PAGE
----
Rosetta's comet wakes up

Mar 10, 2014
Comet 67P/Churyumov-Gerasimenko as observed on Februaray 28th, 2014, with the Very Large Telescope. Left: In order to make the comet visible, the scientists superposed several exposures. The images were shifted to compensate for the comet's motion. The stars appear as broadly smudged lines. Right: Subtracting the starry backgrouns reveals the comet. Credit: © MPS/ESO

(Phys.org) —It's back! After comet 67P/Churyumov-Gerasimenko had disappeared behind the Sun and out of the Earth's view last year in October, the target comet of ESA's Rosetta mission can now be seen again. In the most recent image obtained by researchers from the Max Planck Institute for Solar System Research (MPS) in Germany and the European Southern Observatory (ESO) with the help of ESO's Very Large Telescope on February 28th, 2014, the comet presents itself brighter than expected for the nucleus alone. This suggests that frozen ice is already beginning to vaporize and form a very thin atmosphere. In August, the spacecraft Rosetta will rendezvous with 67P/Churyumov-Gerasimenko and accompany it on its journey around the Sun until at least the end of 2015.

To obtain a measurable image of the from a distance of 740 million kilometers, the scientists superposed several exposures taken at slightly different times. Before, the images were shifted to compensate for the comet's motion. The stars in the background therefore appear as broadly smudged lines. Subtracting the starry background then revealed the comet: a tiny dot in space.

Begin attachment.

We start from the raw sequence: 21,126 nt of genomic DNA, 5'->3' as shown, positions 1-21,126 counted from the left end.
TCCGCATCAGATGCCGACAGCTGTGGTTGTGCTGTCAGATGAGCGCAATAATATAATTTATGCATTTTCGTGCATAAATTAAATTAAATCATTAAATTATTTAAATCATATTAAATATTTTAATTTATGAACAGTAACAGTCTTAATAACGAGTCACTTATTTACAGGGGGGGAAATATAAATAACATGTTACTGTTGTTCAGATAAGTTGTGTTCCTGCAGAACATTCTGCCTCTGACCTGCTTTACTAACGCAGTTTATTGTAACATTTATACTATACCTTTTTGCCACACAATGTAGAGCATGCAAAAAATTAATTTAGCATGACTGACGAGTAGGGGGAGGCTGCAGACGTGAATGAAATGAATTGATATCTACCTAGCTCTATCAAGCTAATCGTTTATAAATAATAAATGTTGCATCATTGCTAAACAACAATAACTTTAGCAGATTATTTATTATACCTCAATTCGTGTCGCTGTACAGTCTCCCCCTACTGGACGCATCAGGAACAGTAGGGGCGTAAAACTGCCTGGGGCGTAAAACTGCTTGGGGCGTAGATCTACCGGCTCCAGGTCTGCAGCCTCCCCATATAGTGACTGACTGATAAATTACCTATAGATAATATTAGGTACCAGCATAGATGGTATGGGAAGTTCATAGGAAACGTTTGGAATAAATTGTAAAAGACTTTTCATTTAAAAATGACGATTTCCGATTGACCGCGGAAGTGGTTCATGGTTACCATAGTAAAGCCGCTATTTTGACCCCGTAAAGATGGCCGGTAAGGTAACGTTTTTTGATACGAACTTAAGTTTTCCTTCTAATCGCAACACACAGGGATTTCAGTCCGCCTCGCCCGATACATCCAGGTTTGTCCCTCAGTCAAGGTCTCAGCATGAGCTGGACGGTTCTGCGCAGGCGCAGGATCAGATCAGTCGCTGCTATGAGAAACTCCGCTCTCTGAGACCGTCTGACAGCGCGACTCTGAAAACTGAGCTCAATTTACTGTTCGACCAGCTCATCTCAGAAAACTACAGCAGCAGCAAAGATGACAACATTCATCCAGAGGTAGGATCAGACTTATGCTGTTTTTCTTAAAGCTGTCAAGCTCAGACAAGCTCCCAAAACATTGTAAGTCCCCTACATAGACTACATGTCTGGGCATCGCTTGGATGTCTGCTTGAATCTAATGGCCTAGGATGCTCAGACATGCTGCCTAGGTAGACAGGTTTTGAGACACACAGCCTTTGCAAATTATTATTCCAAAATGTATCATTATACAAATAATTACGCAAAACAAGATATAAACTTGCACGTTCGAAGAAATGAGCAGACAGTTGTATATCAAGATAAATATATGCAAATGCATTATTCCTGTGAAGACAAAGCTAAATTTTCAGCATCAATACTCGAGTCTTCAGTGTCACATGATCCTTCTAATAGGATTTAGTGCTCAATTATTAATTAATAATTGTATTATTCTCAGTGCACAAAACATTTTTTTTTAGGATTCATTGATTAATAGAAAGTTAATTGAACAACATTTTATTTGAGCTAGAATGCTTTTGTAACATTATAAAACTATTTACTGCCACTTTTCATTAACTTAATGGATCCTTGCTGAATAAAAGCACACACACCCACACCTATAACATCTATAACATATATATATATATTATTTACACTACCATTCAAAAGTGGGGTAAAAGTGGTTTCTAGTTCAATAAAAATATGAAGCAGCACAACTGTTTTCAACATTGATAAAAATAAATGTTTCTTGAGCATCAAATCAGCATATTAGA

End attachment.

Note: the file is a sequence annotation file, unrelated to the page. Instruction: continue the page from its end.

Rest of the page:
For researchers, this tiny dot carries valuable information. Already 67P/Churyumov-Gerasimenko is approximately 50 percent brighter than in the last images from October 2013. While the comet has moved another 50 million kilometers closer to Earth in this time (and 80 million kilometers closer to the Sun), the increase in brightness cannot be explained by the smaller distance alone. "The new image suggests that 67P is beginning to emit gas and dust at a relatively large distance from the Sun", says Colin Snodgrass from the MPS. This confirms a study presented by Snodgrass and his colleagues last year in which they had compared the comet's brightness as recorded during its previous orbits around the Sun. The calculations showed that already in March 2014 its activity would be measurable from Earth.

In the coming months, the researchers will continue to monitor how the comet's brightness develops in close collaboration with ESA. The data will help to assess what conditions await Rosetta upon arrival in August.

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